ST. GEORGE — As of Wednesday afternoon, the Basin Fire that was sparked by lightning Sunday afternoon has now grown to over 38,000 acres in critical tortoise habitat in the Pakoon Basin.
The fire is burning 21 miles southeast of Littlefield, Arizona and 33 miles south of St. George, Arizona Strip Public Affairs Officer Rachel Carnahan said in a press release issued Wednesday.
After starting around 2 p.m. on Sunday, the Basin Fire grew from 10,000 acres to 36,488 acres by Tuesday morning with 15% containment.
At around 3:40 p.m. Wednesday, the fire was approximately 38,288 acres and 65% contained.
“The decrease in winds and temperatures assisted with further containment and fire managers were able to fly crews into more remote areas of the fire,” she said.
Resources on the fire include eight engines, two Type 1 crews, one Type 2 initial attack crew and two helicopters.
The fuels feeding the fire are grass, brush and pinyon-juniper woodlands. There are no closures at this time and no structures are being threatened. Fire managers are requesting the public’s assistance in traveling cautiously in the remote Pakoon Basin to allow fire resources to access the fire.
To keep firefighters and communities healthy and safe, all firefighters are asked to follow recommendations from the Centers for Disease Control and Prevention to reduce the spread of illness.
“Reducing wildfire risk through fuels management remains as an essential Department of the Interior activity,” Carnahan said.
In addressing priority work, agencies are taking steps to limit the risks from COVID-19 to ensure the health and safety of firefighters.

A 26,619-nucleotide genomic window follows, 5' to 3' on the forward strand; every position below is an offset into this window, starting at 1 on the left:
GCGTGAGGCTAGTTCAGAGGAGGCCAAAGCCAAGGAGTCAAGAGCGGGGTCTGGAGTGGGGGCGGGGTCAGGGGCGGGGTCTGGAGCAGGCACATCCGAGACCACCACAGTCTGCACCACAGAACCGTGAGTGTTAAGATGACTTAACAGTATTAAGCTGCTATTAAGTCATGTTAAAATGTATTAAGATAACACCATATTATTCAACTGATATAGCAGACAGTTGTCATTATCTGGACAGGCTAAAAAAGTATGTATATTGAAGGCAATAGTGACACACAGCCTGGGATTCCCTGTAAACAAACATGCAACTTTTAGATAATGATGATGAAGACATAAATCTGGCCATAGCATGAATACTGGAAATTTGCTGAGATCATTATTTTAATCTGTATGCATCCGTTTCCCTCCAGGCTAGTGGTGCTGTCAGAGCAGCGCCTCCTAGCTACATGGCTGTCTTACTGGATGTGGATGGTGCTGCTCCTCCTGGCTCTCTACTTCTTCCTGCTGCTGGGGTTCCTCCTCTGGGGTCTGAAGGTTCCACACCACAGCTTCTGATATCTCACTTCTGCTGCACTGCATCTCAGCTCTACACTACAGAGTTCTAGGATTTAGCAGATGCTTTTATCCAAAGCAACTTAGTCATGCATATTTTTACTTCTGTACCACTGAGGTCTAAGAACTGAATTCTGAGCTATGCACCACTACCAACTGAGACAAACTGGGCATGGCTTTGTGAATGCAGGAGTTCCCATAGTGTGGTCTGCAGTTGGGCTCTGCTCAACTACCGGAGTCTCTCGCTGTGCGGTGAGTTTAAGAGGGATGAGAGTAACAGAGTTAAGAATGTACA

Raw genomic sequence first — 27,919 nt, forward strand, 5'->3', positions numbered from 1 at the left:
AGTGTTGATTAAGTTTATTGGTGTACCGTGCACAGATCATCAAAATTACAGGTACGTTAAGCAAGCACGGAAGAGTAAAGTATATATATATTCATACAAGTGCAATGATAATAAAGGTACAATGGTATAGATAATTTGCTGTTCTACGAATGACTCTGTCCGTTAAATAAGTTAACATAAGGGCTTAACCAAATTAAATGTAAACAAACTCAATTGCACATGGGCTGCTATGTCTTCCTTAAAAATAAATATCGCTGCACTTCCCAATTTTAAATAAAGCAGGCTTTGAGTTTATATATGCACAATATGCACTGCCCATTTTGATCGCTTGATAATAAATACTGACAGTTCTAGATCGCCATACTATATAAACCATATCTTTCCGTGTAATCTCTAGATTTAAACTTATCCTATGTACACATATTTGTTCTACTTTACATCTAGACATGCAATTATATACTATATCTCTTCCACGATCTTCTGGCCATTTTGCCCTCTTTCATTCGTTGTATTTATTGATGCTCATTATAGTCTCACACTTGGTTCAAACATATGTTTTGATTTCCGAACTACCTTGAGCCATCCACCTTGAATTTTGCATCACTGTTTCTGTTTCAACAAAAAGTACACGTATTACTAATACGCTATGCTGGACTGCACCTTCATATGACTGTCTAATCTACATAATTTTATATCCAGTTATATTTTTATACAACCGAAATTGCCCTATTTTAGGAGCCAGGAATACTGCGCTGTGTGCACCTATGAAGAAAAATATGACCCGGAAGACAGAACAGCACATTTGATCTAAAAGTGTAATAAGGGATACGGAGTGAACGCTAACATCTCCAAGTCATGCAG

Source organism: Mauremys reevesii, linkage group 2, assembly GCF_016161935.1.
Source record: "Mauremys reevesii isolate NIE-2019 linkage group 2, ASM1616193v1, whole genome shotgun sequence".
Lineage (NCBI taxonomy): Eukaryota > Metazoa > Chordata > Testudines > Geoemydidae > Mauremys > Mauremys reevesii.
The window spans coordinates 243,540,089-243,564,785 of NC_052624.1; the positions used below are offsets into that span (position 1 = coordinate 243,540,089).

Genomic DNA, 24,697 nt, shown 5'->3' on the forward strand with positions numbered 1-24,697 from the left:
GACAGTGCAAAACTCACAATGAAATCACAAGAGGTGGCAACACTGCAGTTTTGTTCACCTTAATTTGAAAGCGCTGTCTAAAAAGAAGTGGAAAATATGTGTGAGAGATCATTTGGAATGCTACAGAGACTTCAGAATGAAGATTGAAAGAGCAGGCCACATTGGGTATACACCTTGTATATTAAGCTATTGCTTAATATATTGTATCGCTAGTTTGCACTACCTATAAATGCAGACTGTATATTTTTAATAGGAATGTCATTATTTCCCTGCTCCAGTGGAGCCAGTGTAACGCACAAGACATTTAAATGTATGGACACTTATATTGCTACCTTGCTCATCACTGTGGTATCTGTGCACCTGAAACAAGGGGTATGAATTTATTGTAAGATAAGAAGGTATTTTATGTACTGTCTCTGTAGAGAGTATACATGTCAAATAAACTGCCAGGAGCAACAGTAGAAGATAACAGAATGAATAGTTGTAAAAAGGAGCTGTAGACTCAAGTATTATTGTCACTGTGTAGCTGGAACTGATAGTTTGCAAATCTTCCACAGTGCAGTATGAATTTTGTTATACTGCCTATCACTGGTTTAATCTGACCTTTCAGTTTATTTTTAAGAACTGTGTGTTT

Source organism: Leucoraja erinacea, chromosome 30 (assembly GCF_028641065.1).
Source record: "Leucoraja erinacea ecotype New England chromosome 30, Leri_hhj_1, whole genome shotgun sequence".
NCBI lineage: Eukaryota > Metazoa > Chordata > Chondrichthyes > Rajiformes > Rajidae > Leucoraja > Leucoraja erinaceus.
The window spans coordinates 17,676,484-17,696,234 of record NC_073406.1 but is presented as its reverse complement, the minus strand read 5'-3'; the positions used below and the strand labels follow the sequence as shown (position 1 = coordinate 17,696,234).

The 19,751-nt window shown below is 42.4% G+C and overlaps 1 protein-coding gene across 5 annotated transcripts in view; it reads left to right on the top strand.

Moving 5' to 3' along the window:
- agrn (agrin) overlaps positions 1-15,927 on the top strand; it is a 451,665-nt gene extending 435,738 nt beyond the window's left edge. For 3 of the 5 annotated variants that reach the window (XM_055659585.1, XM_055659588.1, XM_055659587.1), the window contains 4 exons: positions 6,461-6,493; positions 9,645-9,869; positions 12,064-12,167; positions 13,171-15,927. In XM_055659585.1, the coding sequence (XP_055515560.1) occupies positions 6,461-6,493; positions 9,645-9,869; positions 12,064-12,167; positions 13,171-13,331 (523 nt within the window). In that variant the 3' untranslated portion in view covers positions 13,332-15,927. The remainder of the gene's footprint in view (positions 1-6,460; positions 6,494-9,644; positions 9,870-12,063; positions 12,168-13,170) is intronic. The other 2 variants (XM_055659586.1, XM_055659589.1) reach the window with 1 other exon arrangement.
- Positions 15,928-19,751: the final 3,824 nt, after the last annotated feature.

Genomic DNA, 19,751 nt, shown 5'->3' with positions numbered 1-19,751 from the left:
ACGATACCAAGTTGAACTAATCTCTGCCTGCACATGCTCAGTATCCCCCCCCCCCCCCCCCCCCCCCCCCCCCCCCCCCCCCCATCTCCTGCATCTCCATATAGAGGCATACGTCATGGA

She said they are also taking action through established frameworks for consideration of impacts from prescribed fire, including the potential impact of smoke from prescribed burns on those who have contracted COVID-19 or who may be at risk.
According to an article by the Associated Press published Wednesday, the likelihood of the spread of COVID-19 in wildfire camps is quite high. This probability comes from a federal document obtained by the Associated Press, which said the problem could worsen throughout wildfire season.
Some of the challenges posed to firefighters at camps has to do with sharing vehicles and avoiding buffet-style meals. Many of them stay at a camp for weeks in order to combat a fire.
The U.S. Forest Service declined to comment on the document, saying that it was out of date, according to the article.
The article also pointed out that because of drought, the American West could see a higher rate of wildfires.
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